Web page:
Hot Flashes, Menopause

Beat the Heat in Style with Nano-Ice Cooling Necklace: A Giveaway!

Necklace

A post by Sam White, inventor of the Nano-IceCooling Necklace:

Let me share my short personal story. I spent many years living in India deploying a new cold-storage technology to enable dairy farmers to chill their milk at their villages without diesel generators (you can see more details in this TEDx)

I recently moved back to Boston to get married. My wife started to get hot flashes during pregnancy, so I adapted what I learned in India and invented a freezer-charged Cooling Necklace. It’s a way for you to cool the blood flowing through the arteries of your neck. This provides remarkable cooling effects for people who suffer from menopause, as you can see from the testimonial below.  More importantly, I hired a designer so my wife would feel comfortable wearing a beautiful necklace in public while getting hours of cooling relief. I sincerely hope you do too.  You can see more at www.nano-ice.com

Emily

The Problem with menopause: Hot flashes come and go with menopause. Overheating can cause tremendous discomfort at any moment. The only alternative is a wet absorbent towel or a cumbersome cooling vest.

The beautiful Nano-Ice Cooling Necklace is a fashionable way to provide constant cooling of the blood flowing to the brain via neck arteries. It’s filled with uniquely dense ice that is placed in a freezer and can then provide cooling relief for over 2 hours.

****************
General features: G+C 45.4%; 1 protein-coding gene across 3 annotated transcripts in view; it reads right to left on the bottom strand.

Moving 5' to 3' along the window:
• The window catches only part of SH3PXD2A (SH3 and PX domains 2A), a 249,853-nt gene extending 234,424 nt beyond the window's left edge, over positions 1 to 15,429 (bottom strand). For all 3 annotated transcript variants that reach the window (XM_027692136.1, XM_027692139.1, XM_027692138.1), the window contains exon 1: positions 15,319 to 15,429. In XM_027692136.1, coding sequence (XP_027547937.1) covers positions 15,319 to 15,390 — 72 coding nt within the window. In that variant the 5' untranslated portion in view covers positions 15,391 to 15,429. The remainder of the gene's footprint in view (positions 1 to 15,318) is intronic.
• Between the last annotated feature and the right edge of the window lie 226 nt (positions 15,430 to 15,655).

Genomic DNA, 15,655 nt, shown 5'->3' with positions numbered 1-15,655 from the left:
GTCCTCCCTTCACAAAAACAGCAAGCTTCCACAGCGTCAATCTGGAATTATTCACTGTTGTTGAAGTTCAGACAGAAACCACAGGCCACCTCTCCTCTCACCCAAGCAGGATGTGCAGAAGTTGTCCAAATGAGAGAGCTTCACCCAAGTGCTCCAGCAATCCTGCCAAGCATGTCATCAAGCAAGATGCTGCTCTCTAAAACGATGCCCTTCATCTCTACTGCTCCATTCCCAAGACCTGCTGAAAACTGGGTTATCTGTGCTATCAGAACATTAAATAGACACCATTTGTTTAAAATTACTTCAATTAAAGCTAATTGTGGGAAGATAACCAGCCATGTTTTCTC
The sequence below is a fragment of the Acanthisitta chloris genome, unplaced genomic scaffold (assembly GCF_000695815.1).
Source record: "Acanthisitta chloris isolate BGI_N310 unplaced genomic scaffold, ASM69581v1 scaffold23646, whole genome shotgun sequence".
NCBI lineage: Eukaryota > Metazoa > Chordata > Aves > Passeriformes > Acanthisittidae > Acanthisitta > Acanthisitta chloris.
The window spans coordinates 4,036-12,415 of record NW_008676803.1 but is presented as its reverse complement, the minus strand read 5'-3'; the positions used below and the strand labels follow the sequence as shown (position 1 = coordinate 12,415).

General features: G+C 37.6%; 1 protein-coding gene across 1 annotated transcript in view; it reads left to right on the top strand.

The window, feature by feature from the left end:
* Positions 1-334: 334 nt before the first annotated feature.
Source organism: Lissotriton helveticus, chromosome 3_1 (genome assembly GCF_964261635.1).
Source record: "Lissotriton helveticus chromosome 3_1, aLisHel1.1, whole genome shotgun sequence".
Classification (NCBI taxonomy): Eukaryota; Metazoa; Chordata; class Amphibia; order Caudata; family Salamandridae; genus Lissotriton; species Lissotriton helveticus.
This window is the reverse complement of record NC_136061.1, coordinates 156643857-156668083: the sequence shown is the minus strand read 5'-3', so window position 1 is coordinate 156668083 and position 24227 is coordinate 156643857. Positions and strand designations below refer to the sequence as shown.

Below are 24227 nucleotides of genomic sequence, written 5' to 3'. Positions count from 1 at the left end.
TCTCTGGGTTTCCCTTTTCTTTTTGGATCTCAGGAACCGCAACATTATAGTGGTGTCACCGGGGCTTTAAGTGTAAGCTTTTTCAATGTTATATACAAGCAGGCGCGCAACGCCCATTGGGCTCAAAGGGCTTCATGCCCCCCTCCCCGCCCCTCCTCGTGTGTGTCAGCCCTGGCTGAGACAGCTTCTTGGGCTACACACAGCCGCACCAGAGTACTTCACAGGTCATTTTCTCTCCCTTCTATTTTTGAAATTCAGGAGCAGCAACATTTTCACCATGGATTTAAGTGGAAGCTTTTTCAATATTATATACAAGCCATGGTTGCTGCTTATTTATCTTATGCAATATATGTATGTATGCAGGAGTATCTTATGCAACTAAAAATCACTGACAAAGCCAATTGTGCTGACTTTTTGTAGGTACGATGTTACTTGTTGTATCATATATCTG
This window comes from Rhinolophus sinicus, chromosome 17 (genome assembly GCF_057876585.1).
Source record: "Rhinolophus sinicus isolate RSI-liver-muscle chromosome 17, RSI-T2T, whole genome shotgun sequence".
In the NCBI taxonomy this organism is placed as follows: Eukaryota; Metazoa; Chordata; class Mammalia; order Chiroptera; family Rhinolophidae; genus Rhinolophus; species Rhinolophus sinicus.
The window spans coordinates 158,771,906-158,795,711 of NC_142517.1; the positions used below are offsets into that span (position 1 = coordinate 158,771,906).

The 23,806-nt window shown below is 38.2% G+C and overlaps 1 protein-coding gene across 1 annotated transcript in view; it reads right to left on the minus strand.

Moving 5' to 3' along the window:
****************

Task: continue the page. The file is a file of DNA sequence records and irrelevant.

Blue Necklace

Hear how Nano-Ice Cooling Necklace is providing relief from Lea’s hot flashes:

 

Giveaway: Nano-Ice is offering a necklace to one lucky Friend for the Ride winner. For a chance to win, please enter a comment by March 15. Thanks, Nano-Ice!

Questions: Sam would love to hear from you! Please email him: Sam at nano-ice.com

Sam White co-founded Promethean Power Systems in 2007 after winning 2nd place at the MIT$100k. Promethean Power developed a thermal storage technology that enables cold-storage of perishable foods without diesel generators where there is unreliable power.  The thermal storage technology is based on freezing and melting ice efficiently.  Today, for the first time in India’s history, this revolutionary battery is eliminating the need for diesel generators for over 150 villages when chilling milk.  During his journey with Promethean Power, Sam also co-founded Greentown Labs and Nano-Ice Cooling Necklace.

He is the recipient of a few awards such as the GE Ecomagination prize (2010); Boston Globe’s Innovator of the year (2011); NASA’s Launch Energy Innovators Fellows (2012) and World Economic Forum Tech Pioneer (2012).

Sam White

Nano Ice

Hot Flashes, Menopause

BlowMeCool! A Review and Giveaway

snow-woman2

Look at this lovely lady!

She’s so cool, she’s almost blue,

She’s the wind behind the new BlowMeCool mini-fan.

So tiny it fits in your palm (not to mention your purse or pocket), the fan is designed to take the heat out of those hot flashes.

Blow Me Cool

The fan runs for two hours thanks to batteries you recharge with a standard USB.  How convenient is that?

It’s light weight, easy to use, sends out a nice amount of air, and the charge  on mine definitely held a long time.  It’s safe, too, around little fingers if you’re a grandma like I am.

Check out the BlowMeCool website to learn lots more.

And to see the full force of that mighty wind, don’t miss this video, which features dominoes!

Giveway: The way cool and generous folks at BlowMeCool are offering a fan to a lucky Friend for the Ride Reader. To enter the contest, simply leave a comment by August 30 saying that you’d like to be the winner.

Blow Me Cool Fan